I’ve lived back in the USA about 5 years and now lived through my 2nd Atlantic Hurricane. Florence put a whooping on New Bern in 2018 and Dorian which just passed was a NEAR miss on New Bern. We caught the very edge of it.
But every big life event like this teaches you some things. One of the biggest lessons that I learned was that the news Hurricane coverage just was not up to date. You could be awake at 3 AM and check the news web sites and their latest updates were 2-3 hours old. In a fast moving hurricane, headed for you, 2-3 hour old news is age old.
Prior to the storm I set up a GOES satellite receiver which pulls down data from GOES-16 EAST. The data looks like this:
Just a quick blog for showing how to hook up the NooElec Sawbird GOES Barebones for those of you trying to decode NOAA GOES satellites. Oddly enough I couldn’t find a data sheet or manual for it. And its a bit of a head scratcher if it is your first go-round with such items. So I’m here to make it easy.
Their webpage merely says this which gives you the info you need to hook it up:
Each module allows for 3 different power options, but you should only power with one option at any given time! The recommended power input through the SMA output port (for bias-tee capable SDRs like the NESDR SMArTee XTR) is 3V-5V DC.
Above you working silently are Geostationary Operational Environmental Satellites (GOES). They are operated by NOAA and are essentially weather satellites.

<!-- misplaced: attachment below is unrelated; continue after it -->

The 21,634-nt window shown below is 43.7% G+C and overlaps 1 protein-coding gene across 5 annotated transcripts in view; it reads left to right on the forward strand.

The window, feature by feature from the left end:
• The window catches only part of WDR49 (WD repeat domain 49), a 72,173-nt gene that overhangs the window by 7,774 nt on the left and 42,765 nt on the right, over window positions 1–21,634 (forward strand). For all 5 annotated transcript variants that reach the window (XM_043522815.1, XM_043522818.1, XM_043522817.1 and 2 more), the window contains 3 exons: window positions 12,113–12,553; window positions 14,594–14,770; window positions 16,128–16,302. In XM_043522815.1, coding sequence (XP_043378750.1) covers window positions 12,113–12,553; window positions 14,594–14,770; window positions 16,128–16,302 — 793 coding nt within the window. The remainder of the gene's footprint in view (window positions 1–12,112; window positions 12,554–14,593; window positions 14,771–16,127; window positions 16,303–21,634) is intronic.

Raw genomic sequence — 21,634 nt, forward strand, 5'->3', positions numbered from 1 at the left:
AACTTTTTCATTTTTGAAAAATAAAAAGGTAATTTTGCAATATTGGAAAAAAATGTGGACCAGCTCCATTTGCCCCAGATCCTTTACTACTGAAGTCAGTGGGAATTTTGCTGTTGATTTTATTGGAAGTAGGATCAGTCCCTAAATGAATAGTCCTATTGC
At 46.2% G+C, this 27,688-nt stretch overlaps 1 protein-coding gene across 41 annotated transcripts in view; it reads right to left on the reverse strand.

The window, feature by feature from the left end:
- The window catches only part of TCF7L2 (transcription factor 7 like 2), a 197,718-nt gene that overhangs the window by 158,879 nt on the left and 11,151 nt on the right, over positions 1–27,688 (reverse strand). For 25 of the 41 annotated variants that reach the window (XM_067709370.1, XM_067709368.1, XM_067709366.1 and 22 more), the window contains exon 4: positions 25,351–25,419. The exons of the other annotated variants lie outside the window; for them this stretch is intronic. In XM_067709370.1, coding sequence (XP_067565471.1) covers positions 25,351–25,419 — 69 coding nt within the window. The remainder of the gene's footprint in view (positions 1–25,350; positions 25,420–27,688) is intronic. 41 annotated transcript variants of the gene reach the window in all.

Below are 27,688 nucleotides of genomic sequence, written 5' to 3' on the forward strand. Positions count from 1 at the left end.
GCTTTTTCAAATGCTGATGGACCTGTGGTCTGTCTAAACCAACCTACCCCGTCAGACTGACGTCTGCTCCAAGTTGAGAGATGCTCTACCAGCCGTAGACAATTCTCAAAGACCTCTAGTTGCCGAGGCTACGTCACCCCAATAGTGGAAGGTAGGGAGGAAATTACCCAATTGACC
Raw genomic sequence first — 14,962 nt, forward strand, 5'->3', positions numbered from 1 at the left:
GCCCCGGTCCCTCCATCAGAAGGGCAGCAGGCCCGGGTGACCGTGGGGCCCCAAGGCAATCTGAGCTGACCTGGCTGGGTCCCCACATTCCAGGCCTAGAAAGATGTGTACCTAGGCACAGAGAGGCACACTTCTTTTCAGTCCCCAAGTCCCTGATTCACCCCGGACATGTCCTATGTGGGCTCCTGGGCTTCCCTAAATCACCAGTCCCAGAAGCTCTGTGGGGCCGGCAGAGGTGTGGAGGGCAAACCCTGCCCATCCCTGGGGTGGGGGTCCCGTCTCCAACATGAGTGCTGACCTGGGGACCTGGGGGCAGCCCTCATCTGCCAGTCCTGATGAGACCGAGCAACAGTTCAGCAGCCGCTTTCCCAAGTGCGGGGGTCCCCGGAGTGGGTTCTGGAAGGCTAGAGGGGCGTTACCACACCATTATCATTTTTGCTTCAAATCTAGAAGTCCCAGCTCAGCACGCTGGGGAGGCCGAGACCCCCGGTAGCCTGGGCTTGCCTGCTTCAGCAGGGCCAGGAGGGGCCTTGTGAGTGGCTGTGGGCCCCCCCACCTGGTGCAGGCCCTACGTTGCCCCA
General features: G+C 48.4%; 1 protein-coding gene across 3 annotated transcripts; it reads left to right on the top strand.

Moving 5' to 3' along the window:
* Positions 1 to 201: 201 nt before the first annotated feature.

Now here’s the current configuration above. Seeing as how I live on the East Coast of the US I aim at GOES-16 or GOES East. Getting the signal is a bit of a challenge and requires some special hardware.
One of my favorite hobbies of course is radio. I own a few.
I think the most interesting “radios” are RTL-SDR devices. The RTL stands for Realtek (which is the chipset) and SDR stands for Software Defined Radio.
They only cost a few bucks for a “generic” one and there are more sensitive and selective ones that cost bigger bucks.
Essentially if it is a radio signal of some kind, with a $20 USB Software Defined Radio you can listen to or decode a multitude of radio traffic/chatter. In fact it seems darn near illegal, and sometimes it is. I have other blog pages with this information but I’m just going to re-hash what I’ve been up to this week.
Everybody over at the Facebook SDRPlay message board is having fun decoding L band ACARS and STD-C messages. One of the SDRPlay guys, Mr Mike Ladd, put together an excellent guide on using the RSP devices to decode L band traffic. It has invigorated that Facebook community somewhat and I’m excited to see everyone trying it out and posting their results/questions. Mike posts excellent tutorials and videos and if you fancy yourself an SDR enthusiast or hobbyist you owe it to yourself to check out his videos.
ACARS AERO messages are for, you guessed it, Aircraft, and Enhanced Group Call (EGC) messages are Maritime notices and warnings. These messages are from Inmarsat Satellites and the one I use specifically is Inmarsat 4-F3. Clicking on the image will show you that its geosynchronous orbit covers North and South America.
Inmarsat (click to enlarge)
Inmarsat 4-F3 is located at 97.6 West. Strongly recommended to get an app called Dish Align to locate the satellite.
So to pull this off you need:
An RTL-SDR device capable of delivering Bias T voltage to the antenna. For today I used an SDRPlay RSPDuo. There are certainly cheaper devices out there though.